The number of FFs that operate substantially simultaneously should be reduced as much as possible to suppress power consumption and an IR drop when a rising transition failure of the signal line L1 is tested.

For example, it may be desirable to set enable terminals EN (EN terminal) of CGC112 and CGC113 to “0” to turn CGC112 and CGC113 into inactive states and stop transmission of all clock signals to a plurality of the FF120 and 120′.

In other words, operations of all of the FF120 and 120′ may be stopped to suppress power consumption and IR drop by stopping transmission of clock signals to the FF120 and FF120′.

However, various user logics may not be independent, and, for example, when there is overlapped logic among user logics 131, 132, and 133, a plurality of the FF120 and 120′ may not be stopped due to the influence of the overlapped logic.

In other words, when a signal supplied to the EN terminal of CGC111 from the user logic 131 is set to “1”, signals which may be supplied to the EN terminals of the CGC112 and CGC113 from the user logics 132 and 133 may not be set to “0.”

In the LSI illustrated in FIG. 1, user logics coupled to an EN terminal of a CGC inserted during the designing are assumed to be used during the test, thus the number of FFs substantially simultaneously operate depends on the user logic.

Thus, for example, operations of a plurality of FF120 and FF120′ controlled by the CGC112 and CGC113 may not be stopped and many FFs that are irrelevant to test a specific failure may be operated substantially simultaneously and an increase in power consumption and an IR drop may be caused.

Even if setting is made so that “0” is output from the user logics 132 and 133, logical computation for generating logics thereof will be increased and the number of test patterns and time for generating patterns may be increased as well.

Preferred embodiments of the present invention will be explained with reference to accompanying drawings.

FIG. 2 illustrates an exemplary a semiconductor integrated circuit according to an exemplary first embodiment.

In FIG. 2, reference characters 11 to 13 indicate clock gating circuits (CGC), reference characters 20, 20′, and 20″ indicate flip-flops (FF), and reference characters 21 to 23 indicate scan flip-flop (SFF) and 31 to 33 indicate user logics.

Reference character 5 indicates a clock gating control circuit (CGC control circuit) that controls the clock gating circuits 11 to 13, reference character 50 indicates a control signal generation circuit, reference characters 41 to 43 and 51 indicate AND gates, and reference characters 44 to 46 and 52 indicate OR gates.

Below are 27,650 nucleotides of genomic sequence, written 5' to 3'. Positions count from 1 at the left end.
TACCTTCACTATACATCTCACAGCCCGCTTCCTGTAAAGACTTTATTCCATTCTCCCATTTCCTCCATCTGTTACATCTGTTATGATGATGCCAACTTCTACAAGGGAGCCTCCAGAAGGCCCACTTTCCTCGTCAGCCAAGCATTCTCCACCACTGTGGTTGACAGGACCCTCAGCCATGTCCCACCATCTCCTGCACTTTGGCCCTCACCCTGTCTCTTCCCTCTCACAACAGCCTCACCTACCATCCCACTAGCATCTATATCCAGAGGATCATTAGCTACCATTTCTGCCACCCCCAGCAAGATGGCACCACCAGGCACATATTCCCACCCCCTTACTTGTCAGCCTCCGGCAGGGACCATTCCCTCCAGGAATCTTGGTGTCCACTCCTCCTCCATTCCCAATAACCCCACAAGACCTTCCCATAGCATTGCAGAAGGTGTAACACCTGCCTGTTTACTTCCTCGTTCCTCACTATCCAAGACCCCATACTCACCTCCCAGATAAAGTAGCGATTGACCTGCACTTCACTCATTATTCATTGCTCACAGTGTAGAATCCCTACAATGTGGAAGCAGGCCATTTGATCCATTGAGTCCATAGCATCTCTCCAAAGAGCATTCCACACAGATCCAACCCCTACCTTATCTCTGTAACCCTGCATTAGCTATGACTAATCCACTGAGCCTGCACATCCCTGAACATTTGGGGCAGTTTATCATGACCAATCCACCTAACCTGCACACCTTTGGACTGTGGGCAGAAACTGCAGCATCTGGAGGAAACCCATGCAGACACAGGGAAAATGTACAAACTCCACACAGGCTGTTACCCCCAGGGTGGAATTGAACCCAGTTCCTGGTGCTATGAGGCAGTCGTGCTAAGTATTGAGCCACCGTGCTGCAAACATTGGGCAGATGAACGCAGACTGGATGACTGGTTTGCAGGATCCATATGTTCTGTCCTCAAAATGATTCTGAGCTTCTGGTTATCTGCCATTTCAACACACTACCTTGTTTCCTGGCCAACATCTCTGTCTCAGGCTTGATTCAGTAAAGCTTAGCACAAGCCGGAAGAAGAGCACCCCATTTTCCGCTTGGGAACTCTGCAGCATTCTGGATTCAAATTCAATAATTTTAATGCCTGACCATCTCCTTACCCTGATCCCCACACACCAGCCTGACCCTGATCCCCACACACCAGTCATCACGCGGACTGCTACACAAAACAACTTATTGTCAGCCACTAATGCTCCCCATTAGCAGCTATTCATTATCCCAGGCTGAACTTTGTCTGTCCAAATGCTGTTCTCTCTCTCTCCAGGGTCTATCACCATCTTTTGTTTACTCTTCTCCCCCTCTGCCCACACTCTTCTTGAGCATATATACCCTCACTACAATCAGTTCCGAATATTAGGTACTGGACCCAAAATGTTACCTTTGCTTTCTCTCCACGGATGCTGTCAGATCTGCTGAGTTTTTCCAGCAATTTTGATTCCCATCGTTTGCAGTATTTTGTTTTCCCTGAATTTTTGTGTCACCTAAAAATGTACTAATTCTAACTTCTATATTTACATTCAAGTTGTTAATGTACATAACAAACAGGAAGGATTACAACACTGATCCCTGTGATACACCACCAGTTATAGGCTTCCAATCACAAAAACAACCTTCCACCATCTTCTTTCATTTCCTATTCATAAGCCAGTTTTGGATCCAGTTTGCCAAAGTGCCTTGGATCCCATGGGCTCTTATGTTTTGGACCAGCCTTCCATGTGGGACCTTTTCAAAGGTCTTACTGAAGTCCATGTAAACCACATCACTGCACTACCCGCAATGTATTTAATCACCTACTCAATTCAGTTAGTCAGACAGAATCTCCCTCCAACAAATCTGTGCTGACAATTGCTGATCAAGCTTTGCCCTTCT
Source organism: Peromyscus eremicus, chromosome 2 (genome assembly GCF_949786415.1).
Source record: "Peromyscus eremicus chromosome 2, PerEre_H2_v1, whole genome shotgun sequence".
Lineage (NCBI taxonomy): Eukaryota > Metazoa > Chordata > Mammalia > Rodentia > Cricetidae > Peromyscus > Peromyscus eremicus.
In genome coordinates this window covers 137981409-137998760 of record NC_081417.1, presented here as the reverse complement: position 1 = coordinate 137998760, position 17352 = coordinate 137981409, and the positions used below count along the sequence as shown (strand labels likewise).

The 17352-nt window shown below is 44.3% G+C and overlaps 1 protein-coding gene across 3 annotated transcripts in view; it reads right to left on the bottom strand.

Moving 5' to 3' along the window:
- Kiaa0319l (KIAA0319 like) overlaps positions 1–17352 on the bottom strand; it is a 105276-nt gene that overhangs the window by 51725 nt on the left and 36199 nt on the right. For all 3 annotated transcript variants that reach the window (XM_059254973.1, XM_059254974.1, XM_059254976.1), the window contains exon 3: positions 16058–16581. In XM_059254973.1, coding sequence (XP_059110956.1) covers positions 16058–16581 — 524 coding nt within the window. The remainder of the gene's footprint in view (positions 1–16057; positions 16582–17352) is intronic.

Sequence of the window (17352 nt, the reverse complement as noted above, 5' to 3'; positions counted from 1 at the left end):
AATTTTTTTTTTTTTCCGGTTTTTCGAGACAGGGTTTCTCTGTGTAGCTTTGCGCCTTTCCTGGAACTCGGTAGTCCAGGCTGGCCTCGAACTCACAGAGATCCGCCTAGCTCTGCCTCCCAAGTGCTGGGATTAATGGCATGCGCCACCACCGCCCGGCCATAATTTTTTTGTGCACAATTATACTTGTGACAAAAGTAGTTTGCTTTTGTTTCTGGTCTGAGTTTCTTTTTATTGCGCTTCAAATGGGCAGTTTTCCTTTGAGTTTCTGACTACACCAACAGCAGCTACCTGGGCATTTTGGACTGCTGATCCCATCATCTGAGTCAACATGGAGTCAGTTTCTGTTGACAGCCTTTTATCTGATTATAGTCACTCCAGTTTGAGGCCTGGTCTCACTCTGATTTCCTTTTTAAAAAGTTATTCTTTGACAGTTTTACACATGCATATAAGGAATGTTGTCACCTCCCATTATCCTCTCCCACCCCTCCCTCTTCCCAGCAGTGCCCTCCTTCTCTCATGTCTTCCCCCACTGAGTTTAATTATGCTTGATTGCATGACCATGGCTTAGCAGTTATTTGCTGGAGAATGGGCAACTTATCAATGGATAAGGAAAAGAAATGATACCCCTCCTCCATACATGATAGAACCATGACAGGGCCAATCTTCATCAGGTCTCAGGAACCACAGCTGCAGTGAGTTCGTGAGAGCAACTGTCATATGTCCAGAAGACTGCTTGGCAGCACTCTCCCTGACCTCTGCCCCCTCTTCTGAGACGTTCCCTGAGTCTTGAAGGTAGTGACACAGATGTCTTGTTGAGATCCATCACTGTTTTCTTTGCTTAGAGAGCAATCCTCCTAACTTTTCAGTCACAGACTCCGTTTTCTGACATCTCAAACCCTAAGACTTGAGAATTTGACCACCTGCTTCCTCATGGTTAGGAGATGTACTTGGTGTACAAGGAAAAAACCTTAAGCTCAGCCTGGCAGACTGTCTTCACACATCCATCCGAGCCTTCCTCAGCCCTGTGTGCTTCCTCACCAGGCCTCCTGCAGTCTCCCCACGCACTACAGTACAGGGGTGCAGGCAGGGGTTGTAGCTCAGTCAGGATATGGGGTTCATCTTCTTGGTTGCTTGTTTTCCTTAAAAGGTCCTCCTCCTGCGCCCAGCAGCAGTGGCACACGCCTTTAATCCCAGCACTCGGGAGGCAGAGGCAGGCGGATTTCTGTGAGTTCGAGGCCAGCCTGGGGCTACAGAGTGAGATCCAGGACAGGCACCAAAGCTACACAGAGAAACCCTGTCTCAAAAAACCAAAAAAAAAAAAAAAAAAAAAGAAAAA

FF20 indicates a plurality of flip-flops controlled by the CGC11, the FF20′ indicates a plurality of flip-flops controlled by the CGC12, and the FF20″ indicates a plurality of flip-flops controlled by the CGC13.

SFF21 to 23 may determine values retained by each SFF by scan shift operation according to a clock signal CK. A clock signal supplied to the control signal generation circuit 50 may be the clock signal CK or may be a different clock signal.

FIG. 2 illustrates a clock signal tree divided into three for simplifying the description, however, in actual LSI, more numerous CGCs and FFs are provided.

Upon enable terminals (EN terminals) of the CGCs11 to 13 being set to “1”, the CGCs11 to 13 turn into active states and transmit clock signals CK to FF20, FF20′ and FF20″. Accordingly, the FF20, FF20′ and FF20″ capture values of input terminals D thereof.

Conversely, upon enable terminals (EN terminals) of CGC11 to CGC13 being set to “0”, CGC11 to CGC13 turn into inactive states and do not transmit clock signal CK to the FF20, FF20′ and FF20″. Accordingly the FF20, FF20′ and FF20″ may not be operated.

Logic of EN terminals of the CGC11 to CGC13 and how the logic relates to active and inactive states are illustrative, and reversed logic may be applied.

As illustrated in FIG. 2, a CGC control circuit 5 may include a control signal generation circuit 50, an AND gate 51, and an OR gate 52. The CGC control circuit 5 may be controlled by five mode signals: TMS, SMS, AOS, MS1 and MS2.

The mode signals, AOS, MS1 and MS2 may be directly supplied through an external terminal of the LSI. Moreover, the mode signals AOS, MS1 and MS2 may be generated inside of the LSI without using the scan flip-flops.

FIG. 3 illustrates exemplary mode signals in a semiconductor integrated circuit according to an exemplary embodiment.

As illustrated in FIG. 3, the mode signal TMS is a test mode signal for switching between, for example, a test operation and a normal operation and “0” sets a normal operation, while “1” sets a test operation.

The mode signal SMS is a scan test mode switching signal for switching between a shift operation and a capture operation during a scan test, and “0” sets a capture operation, while “1” sets a shift operation under a test operation mode.

The mode signal MS1 is a first mode signal that controls use of the CGC control circuit 5. The user logics 31 to 33 are used upon “1” being set, and the user logics 31 to 33 and the CGC control circuit 5 are used upon “0” being set.

The mode signal MS2 is a second mode signal that determines which of a first decoder or a second decoder provided in the control signal generation circuit 50 is used. The first decoder 501 is used upon “0” being set, while the second decoder 502 is used upon “1” being set. The first decoder 501 and the second decoder 502 will be described in detail by referring to FIGS. 4 to 6.

The mode signal AOS is an all on mode signal that determines whether or not clock signals are forcibly transmitted to all FFs. Clock signals are transmitted according to the user logics 31 to 33 and a logic of the CGC control circuit 5 upon “0” being set. Clock signals are forcibly transmitted to all FFs upon “1” being set.